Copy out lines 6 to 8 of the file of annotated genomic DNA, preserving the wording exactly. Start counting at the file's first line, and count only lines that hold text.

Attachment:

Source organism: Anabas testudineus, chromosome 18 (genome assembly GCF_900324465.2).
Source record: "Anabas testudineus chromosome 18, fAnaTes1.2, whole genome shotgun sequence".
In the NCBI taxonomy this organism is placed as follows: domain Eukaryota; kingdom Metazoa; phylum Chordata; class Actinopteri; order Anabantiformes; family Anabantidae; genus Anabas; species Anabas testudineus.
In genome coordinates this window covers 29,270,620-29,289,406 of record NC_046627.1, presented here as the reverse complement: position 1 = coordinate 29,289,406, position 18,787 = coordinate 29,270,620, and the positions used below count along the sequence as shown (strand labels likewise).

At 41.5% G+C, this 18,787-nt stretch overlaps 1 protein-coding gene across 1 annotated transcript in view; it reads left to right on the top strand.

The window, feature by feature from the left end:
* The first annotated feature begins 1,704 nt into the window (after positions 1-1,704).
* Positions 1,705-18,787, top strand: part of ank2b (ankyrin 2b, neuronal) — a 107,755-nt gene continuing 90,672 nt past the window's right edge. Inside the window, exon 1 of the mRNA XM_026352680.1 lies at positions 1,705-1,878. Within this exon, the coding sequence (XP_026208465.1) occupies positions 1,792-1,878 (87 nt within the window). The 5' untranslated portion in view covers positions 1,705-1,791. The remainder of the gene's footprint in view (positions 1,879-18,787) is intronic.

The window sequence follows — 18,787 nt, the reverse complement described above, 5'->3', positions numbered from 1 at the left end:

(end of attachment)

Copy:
The window, feature by feature from the left end:
* The first annotated feature begins 1,704 nt into the window (after positions 1-1,704).
* Positions 1,705-18,787, top strand: part of ank2b (ankyrin 2b, neuronal) — a 107,755-nt gene continuing 90,672 nt past the window's right edge. Inside the window, exon 1 of the mRNA XM_026352680.1 lies at positions 1,705-1,878. Within this exon, the coding sequence (XP_026208465.1) occupies positions 1,792-1,878 (87 nt within the window). The 5' untranslated portion in view covers positions 1,705-1,791. The remainder of the gene's footprint in view (positions 1,879-18,787) is intronic.